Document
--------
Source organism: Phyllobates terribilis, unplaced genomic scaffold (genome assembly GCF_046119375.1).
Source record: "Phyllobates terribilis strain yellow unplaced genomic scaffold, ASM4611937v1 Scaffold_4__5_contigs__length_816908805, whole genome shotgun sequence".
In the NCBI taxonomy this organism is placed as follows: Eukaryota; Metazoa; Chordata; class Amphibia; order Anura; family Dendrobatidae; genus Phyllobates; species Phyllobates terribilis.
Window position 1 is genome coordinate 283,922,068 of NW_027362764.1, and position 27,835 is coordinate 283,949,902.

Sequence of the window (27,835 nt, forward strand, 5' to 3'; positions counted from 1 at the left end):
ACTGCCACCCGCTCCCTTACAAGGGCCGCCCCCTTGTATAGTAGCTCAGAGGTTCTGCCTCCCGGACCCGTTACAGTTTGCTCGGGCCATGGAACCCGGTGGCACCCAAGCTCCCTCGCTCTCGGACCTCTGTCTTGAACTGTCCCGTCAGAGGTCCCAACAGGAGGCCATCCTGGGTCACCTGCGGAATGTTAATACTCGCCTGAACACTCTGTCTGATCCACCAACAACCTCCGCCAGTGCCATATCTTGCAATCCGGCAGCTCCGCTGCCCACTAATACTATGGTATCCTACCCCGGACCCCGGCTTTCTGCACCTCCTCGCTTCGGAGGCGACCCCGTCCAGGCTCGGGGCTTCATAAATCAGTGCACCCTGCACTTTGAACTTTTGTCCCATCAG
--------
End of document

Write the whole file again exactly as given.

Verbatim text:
Source organism: Phyllobates terribilis, unplaced genomic scaffold (genome assembly GCF_046119375.1).
Source record: "Phyllobates terribilis strain yellow unplaced genomic scaffold, ASM4611937v1 Scaffold_4__5_contigs__length_816908805, whole genome shotgun sequence".
In the NCBI taxonomy this organism is placed as follows: Eukaryota; Metazoa; Chordata; class Amphibia; order Anura; family Dendrobatidae; genus Phyllobates; species Phyllobates terribilis.
Window position 1 is genome coordinate 283,922,068 of NW_027362764.1, and position 27,835 is coordinate 283,949,902.

Sequence of the window (27,835 nt, forward strand, 5' to 3'; positions counted from 1 at the left end):
ACTGCCACCCGCTCCCTTACAAGGGCCGCCCCCTTGTATAGTAGCTCAGAGGTTCTGCCTCCCGGACCCGTTACAGTTTGCTCGGGCCATGGAACCCGGTGGCACCCAAGCTCCCTCGCTCTCGGACCTCTGTCTTGAACTGTCCCGTCAGAGGTCCCAACAGGAGGCCATCCTGGGTCACCTGCGGAATGTTAATACTCGCCTGAACACTCTGTCTGATCCACCAACAACCTCCGCCAGTGCCATATCTTGCAATCCGGCAGCTCCGCTGCCCACTAATACTATGGTATCCTACCCCGGACCCCGGCTTTCTGCACCTCCTCGCTTCGGAGGCGACCCCGTCCAGGCTCGGGGCTTCATAAATCAGTGCACCCTGCACTTTGAACTTTTGTCCCATCAG